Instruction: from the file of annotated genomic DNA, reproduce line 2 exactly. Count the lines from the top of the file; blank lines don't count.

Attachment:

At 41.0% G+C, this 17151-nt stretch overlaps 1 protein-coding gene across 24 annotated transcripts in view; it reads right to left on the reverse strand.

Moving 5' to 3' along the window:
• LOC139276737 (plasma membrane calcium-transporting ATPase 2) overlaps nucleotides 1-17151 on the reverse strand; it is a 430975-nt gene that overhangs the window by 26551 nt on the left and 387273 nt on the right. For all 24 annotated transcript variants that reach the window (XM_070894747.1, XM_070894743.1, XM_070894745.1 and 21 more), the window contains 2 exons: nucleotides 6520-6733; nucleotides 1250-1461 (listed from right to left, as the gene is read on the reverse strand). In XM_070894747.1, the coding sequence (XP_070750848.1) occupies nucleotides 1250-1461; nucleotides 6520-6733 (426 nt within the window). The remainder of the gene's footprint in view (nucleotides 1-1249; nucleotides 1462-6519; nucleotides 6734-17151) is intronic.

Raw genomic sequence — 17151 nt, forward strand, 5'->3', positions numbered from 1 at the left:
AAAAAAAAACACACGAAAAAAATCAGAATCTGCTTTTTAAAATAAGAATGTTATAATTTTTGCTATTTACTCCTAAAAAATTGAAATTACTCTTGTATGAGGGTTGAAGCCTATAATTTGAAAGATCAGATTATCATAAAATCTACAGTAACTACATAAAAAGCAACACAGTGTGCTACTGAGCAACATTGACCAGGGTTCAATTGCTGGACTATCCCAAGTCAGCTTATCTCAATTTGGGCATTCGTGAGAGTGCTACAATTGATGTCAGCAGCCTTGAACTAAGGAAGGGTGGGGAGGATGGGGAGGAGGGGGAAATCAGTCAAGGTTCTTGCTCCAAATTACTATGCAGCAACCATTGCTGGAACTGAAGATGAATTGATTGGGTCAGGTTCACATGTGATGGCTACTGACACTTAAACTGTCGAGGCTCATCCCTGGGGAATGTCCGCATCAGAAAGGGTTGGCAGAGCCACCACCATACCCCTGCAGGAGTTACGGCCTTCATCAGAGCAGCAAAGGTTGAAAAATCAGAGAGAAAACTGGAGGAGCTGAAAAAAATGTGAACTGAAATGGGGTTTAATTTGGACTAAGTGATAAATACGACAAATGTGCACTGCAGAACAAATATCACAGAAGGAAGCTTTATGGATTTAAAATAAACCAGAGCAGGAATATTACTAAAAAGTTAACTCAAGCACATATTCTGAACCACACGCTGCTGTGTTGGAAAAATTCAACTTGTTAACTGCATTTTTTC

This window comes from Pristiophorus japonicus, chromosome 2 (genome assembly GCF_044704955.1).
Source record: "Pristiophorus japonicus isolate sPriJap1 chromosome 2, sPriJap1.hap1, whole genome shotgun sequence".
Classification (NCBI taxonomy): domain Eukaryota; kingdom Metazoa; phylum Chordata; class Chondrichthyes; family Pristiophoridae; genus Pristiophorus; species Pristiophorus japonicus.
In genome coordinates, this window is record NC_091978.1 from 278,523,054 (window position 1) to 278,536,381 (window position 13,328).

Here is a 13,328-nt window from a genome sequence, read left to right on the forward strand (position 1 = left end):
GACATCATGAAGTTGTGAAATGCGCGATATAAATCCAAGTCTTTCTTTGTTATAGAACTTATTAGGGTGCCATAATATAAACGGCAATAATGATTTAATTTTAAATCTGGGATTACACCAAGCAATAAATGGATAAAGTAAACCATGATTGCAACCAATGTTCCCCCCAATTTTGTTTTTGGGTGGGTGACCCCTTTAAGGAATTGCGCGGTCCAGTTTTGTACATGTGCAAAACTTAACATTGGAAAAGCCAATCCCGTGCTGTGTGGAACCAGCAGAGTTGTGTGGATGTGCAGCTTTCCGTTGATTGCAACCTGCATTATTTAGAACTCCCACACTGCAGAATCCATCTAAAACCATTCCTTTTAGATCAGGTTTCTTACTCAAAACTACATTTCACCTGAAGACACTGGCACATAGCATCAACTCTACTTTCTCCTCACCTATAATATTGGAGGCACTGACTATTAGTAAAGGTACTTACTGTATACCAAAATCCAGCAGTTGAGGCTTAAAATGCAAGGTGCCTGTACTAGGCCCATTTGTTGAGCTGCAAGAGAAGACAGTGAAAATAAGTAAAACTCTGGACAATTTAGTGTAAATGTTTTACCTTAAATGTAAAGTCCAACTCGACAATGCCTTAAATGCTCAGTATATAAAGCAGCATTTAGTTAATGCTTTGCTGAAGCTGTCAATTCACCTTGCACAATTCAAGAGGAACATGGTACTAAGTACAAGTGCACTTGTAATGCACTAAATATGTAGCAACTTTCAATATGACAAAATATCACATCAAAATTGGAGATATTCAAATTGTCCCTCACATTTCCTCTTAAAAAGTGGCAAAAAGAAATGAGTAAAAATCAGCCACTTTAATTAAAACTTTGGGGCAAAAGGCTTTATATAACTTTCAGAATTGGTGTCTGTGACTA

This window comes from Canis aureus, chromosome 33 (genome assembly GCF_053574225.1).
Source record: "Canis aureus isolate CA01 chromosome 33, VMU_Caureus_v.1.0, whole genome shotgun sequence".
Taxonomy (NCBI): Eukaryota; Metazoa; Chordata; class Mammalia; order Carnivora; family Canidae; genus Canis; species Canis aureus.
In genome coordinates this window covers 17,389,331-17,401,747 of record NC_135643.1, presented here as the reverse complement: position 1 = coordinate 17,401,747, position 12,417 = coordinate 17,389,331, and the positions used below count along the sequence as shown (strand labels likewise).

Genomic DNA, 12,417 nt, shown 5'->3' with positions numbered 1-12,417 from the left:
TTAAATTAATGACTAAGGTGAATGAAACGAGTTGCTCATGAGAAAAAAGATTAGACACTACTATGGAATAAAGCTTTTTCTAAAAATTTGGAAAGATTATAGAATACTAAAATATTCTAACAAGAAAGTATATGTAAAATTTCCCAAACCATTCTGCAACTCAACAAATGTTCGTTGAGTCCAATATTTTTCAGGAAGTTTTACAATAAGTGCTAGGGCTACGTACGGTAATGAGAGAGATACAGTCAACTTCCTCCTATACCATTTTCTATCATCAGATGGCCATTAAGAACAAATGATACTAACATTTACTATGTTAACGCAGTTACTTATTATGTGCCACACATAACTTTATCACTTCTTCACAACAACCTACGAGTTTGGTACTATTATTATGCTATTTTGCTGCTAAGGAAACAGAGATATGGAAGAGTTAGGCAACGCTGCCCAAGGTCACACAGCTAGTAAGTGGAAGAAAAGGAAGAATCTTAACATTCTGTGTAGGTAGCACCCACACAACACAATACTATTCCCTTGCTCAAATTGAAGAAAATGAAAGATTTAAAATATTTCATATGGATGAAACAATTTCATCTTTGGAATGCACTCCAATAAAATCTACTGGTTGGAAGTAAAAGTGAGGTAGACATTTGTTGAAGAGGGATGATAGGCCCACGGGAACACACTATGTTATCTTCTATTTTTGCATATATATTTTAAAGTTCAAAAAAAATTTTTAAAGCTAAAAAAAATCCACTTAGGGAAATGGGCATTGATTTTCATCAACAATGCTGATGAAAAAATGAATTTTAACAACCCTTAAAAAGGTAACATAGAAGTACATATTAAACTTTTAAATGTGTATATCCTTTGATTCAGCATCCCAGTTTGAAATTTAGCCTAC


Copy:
Moving 5' to 3' along the window: